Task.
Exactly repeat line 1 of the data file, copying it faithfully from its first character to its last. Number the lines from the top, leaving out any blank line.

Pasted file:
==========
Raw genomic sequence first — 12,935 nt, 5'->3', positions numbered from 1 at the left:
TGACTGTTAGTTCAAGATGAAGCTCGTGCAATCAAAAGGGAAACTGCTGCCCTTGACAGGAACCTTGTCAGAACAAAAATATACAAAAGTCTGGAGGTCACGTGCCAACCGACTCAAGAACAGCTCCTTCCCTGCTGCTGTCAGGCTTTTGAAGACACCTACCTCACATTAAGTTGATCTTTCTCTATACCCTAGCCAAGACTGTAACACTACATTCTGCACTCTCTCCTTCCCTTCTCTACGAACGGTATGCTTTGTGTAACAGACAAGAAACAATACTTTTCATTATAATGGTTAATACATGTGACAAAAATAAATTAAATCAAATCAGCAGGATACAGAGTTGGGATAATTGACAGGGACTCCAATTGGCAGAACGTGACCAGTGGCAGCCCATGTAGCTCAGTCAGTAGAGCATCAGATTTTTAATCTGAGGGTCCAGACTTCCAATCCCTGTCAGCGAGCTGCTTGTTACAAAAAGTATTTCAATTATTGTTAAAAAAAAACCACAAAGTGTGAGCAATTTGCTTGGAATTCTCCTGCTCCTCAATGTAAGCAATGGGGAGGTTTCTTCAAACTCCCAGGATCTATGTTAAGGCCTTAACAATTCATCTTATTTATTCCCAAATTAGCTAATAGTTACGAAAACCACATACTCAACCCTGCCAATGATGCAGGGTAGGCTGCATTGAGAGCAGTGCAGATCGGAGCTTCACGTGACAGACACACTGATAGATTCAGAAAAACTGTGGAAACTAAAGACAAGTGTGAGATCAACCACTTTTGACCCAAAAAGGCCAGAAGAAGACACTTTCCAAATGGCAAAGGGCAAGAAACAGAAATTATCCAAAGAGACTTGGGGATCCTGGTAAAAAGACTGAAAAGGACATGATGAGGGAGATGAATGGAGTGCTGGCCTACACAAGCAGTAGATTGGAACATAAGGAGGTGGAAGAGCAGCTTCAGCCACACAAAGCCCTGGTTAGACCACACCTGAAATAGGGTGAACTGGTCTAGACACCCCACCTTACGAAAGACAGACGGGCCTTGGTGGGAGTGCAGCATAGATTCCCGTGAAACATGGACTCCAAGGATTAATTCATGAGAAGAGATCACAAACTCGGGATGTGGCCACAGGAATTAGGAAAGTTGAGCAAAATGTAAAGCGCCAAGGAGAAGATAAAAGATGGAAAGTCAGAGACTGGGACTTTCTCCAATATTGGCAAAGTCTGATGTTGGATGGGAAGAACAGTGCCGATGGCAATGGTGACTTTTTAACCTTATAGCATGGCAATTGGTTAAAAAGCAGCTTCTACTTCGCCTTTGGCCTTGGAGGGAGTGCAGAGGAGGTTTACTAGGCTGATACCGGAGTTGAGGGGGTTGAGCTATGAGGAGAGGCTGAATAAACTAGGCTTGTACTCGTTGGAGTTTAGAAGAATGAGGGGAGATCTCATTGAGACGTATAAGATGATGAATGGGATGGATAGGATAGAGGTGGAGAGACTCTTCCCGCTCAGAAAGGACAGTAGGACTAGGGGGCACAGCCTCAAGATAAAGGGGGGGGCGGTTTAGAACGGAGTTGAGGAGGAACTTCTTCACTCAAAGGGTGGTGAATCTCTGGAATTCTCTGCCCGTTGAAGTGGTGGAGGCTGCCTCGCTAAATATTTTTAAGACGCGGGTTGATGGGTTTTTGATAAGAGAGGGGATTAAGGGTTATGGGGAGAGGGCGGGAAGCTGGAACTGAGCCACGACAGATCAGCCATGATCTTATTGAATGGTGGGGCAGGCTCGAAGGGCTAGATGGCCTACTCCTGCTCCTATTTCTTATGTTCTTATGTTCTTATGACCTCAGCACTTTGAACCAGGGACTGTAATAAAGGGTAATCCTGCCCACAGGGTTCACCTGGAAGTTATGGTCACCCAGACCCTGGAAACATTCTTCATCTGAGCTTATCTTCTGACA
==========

Raw genomic sequence first — 12,935 nt, 5'->3', positions numbered from 1 at the left: